SENIOR Huntingdonshire Conservatives are this week celebrating 20 years since Huntingdon’s only post Restoration Prime Minister won a General Election.

Although Sir John Major succeeded Margaret (now Baroness) Thatcher as PM in November 1990, he had been elected only by fellow Tories.

In April 1992, he faced the British electorate for the first time – and was widely predicted to lose. But voters decided Labour's then leader, Neil Kinnock, was too cocky and triumphalist to be given the job, and handed it to Mr Major almost 13 years after he succeeded Sir David (later Lord) Renton as Huntingdon's MP on My 3, 1979.

His political agent for most of that time – from 1985 until he stood down as an MP in 2001 – was Sir Peter Brown, who is now a county councillor and is currently campaigning in the Huntingdonshire District Council polls on May 3 this year.

Only now, Sir Peter told The Hunts Post yesterday (Tuesday) is history beginning to look as favourably on John Major's premiership as his agent believes it should.

“I remember those turbulent years well,” Sir Peter said. “As Sir John's constituency agent, I took a more than passing interest in the progress of his Government, the nation and the Conservative Party.

“As I listen to the pundits now discussing those turbulent years, it is with interest and some comfort that my view of the political proceedings in the 1990s is beginning to prevail.

“Most certainly, if judged by economic success, then Sir John deserves huge credit. He is the only Prime Minister who, in recent years, has left the country's economy in a far better shape than was the case than when his party took office.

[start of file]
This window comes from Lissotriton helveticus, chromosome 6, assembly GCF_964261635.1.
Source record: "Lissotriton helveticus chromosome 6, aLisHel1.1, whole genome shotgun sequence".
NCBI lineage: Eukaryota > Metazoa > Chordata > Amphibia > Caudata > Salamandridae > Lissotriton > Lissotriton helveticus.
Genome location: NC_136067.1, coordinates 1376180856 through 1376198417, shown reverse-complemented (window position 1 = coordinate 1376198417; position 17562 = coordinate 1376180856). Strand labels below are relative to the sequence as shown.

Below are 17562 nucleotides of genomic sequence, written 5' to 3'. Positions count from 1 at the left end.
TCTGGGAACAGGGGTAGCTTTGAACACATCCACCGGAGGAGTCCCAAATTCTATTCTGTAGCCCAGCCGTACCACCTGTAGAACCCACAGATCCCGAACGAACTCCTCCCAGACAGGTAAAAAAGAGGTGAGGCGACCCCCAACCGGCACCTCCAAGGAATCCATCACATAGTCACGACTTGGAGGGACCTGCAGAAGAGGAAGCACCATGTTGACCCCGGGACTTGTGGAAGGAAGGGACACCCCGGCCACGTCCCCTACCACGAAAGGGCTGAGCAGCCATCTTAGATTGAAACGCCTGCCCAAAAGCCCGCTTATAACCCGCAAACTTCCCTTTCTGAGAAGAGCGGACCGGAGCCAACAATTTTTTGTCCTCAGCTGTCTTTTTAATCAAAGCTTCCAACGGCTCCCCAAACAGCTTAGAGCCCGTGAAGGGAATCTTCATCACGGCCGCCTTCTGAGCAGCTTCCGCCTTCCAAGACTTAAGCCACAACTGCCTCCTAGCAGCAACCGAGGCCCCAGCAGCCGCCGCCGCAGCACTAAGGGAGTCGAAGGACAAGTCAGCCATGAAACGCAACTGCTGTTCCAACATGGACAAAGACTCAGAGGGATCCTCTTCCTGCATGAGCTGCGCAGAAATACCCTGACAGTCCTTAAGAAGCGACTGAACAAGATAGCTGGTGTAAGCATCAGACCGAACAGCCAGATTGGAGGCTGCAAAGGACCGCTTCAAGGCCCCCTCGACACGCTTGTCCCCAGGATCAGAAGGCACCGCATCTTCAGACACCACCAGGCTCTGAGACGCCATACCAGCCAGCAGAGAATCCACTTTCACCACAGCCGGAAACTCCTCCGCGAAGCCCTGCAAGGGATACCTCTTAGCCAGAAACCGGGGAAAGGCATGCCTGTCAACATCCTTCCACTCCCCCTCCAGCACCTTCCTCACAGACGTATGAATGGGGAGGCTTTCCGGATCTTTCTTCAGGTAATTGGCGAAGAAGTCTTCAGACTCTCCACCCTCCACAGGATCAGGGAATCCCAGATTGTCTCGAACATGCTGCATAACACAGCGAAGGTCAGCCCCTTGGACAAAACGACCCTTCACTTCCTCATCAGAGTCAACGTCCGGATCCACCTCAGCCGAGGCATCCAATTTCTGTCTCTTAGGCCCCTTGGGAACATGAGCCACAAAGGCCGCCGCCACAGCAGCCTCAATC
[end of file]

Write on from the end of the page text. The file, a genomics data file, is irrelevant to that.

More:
“He was the Prime Minister who started the peace process in Northern Ireland. Without detracting from his successors, I wonder whether this would have happened without his input,” Sir Peter added.

“All this happened while at the same time he never forgot his roots as an assiduous Constituency Member of Parliament.

“It is coincidental that the 20th anniversary of Sir John's winning of the 1992 General election also coincides with the Queen's Diamond Jubilee.

“Although I was close to Sir John, the relationship between the Sovereign and Prime Minister was never discussed.

“It is interesting to see that 15 years after leaving office Sir John is a hugely respected figure in both national and international affairs and is listened to far and wide.

“I take great pleasure from this since I have always maintained history would judge Sir John in a far better light.”

Sir Peter said he had always maintained that the former PM, though not faultless, had been a thoroughly decent man without a trace of malice, but that he had been perceived as a weak leader.

“I don't think being nice is at all the same as being weak. His relationships with his peers at the time – people such as George W Bush – worked well and, though he never spoke about it, I think he had a very good working relationship with The Queen. She was probably closer to him than to most PMs, and he took the boys under his wing when Diana died,” Sir Peter added.

“But when you look back at the 1997 election [which Sir John lost to Tony Blair's New Labour] we had had a rough time. After four consecutive terms we had genuinely come to the end. That happens in politics.”

nSir John has written the foreword to Debrett's new book about The Queen's Diamond Jubilee, which is due to be published shortly